From the Côte D'Azur, we headed to Provence for a few nights. We were staying in Aix-en-Provence, and so decided to do our day in Marseille on the way through. After dumping our luggage at the station lockers, we grabbed a map from the tourist office and headed down to the old port.
The guide books had raved about how Marseille had a wonderful gritty, edgy vibe and pulsed with energy from the meeting of French, Mediterranean and North African cultures. But we must have got it on a quiet day, becuase to us it just seemed like Naples without the character and charm.
The city of Marseille had set up a walking route through Le Panier district, highlighting the artisan craft and food shops which sounded right up our alley. The Lonely Planet had commented that the red line painted on the footpath to mark the trail was a little erratic - occasionally going down dead ends and at one point straight into a tree. We found it was in even worse condition - road works had destroyed the line in places, occasionally it forked in confusing directions, turned corners not marked on the map and seemed to avoid most of the interesting looking shops in the heart of the district in favour of the closed auto repair shops around the edges.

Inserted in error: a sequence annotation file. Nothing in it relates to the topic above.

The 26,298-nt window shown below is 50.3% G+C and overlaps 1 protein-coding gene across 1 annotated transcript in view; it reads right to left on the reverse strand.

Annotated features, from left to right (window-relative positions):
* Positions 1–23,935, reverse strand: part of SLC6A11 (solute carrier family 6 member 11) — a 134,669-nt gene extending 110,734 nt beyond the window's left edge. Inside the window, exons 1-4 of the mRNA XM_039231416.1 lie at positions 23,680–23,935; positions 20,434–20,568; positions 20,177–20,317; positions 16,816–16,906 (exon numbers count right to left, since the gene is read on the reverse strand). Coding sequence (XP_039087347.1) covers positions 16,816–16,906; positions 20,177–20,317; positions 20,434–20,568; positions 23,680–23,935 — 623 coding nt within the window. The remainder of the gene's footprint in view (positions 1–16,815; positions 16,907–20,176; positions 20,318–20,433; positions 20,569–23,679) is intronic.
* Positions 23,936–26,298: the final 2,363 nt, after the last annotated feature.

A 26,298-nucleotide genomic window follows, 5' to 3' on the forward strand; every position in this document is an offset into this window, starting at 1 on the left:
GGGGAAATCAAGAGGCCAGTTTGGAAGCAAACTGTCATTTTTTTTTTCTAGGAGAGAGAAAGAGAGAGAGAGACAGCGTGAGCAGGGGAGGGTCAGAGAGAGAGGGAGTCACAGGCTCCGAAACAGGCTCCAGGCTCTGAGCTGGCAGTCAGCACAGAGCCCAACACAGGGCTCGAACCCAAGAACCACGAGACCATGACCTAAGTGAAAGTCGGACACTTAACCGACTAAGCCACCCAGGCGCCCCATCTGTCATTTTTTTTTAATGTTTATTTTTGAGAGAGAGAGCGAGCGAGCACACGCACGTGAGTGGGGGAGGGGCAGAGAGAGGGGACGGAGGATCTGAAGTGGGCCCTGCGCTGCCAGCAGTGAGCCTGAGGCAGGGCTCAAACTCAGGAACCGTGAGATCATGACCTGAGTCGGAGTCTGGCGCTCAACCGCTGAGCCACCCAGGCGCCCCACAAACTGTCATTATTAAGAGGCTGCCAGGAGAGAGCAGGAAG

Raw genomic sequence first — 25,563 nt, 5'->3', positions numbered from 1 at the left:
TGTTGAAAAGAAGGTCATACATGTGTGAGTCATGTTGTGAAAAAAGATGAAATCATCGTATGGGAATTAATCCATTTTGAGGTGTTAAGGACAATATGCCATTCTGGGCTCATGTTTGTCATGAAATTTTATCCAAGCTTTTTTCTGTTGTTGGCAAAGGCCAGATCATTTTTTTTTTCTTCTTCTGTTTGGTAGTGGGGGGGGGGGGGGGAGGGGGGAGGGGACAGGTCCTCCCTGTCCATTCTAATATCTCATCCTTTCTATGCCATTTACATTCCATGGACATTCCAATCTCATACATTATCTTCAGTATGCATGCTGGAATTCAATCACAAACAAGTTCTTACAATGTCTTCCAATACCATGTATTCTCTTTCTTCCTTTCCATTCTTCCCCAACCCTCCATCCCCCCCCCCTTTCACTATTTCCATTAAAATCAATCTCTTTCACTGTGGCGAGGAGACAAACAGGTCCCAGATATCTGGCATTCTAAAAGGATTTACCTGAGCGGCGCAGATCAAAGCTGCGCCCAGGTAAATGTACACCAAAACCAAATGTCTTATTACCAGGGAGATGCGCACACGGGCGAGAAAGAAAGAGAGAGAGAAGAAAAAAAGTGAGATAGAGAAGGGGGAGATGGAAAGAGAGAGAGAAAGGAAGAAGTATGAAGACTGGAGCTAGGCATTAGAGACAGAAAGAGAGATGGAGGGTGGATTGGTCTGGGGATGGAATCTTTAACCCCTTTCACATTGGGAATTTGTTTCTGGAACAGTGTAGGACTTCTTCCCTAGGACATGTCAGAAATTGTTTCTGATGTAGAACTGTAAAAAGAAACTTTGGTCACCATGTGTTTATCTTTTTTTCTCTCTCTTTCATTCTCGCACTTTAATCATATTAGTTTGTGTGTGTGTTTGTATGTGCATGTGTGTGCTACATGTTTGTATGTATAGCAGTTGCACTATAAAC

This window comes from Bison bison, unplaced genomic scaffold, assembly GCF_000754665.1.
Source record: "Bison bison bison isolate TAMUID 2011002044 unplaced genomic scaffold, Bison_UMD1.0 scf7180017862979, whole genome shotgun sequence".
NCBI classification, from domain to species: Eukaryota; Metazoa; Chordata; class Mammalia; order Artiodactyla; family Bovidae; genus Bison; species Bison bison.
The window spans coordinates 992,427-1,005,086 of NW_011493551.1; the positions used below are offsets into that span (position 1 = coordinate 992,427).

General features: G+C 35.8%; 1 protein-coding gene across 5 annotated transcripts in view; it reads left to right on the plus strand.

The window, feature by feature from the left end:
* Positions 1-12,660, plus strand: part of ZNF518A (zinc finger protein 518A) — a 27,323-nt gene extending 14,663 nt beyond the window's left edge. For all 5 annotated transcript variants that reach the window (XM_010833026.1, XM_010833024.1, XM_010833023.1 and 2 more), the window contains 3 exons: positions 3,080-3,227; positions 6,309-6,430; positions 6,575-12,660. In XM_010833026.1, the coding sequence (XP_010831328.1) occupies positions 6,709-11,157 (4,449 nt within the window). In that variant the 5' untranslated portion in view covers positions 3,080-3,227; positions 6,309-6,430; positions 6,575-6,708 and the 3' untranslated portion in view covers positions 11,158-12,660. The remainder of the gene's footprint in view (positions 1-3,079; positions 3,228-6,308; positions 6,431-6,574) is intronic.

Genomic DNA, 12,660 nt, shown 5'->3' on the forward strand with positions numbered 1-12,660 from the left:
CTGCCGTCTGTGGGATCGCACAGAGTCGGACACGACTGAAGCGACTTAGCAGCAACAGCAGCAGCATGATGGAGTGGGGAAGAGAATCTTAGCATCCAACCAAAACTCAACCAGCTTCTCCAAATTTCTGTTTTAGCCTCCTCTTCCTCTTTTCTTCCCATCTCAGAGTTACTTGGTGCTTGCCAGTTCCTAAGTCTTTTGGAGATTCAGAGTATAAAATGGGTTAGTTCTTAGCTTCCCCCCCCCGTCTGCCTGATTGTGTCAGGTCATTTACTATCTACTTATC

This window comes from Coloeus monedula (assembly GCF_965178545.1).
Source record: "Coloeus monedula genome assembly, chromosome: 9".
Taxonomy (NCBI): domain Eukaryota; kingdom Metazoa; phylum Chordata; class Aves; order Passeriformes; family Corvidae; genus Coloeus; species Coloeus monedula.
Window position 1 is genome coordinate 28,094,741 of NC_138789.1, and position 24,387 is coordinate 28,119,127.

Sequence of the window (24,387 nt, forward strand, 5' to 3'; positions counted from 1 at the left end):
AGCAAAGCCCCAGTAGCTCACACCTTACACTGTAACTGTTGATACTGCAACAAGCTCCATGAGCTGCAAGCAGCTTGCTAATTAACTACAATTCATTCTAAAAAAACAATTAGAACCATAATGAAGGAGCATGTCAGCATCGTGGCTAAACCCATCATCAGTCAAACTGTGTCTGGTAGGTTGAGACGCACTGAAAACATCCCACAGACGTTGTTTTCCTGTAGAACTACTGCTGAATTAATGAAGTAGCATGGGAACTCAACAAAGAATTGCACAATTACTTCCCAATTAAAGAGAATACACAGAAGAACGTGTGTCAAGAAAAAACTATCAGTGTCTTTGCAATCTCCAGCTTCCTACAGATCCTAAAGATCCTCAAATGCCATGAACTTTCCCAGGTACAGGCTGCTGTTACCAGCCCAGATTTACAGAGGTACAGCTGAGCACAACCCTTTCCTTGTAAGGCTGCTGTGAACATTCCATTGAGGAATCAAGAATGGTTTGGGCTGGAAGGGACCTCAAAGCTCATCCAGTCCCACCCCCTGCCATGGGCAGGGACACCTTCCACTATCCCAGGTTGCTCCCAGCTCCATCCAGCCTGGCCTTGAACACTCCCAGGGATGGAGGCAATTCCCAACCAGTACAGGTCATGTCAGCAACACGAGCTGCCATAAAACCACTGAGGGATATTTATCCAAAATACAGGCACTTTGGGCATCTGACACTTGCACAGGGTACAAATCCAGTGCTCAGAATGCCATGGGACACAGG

In the afternoon we took a boat trip out to the Château d'If, a former fortress turned political prison, and was made famous by The Count of Monte Cristo. The museum on the island seemed to be a bit confused about whether it was trying to explain the building as a historical monument or a literary one, and so didn't do either particularly well. But it was a fun visit, even with the dangerous giant sea gulls and the huge primary school group on the boat back (where the teacher decided the empty seat next to Karina was the punishment seat, and so kept sending naughty kids to sit there).
That was about it for Marseille, so after a lazy afternoon tea, we caught our train to Aix-en-Provence.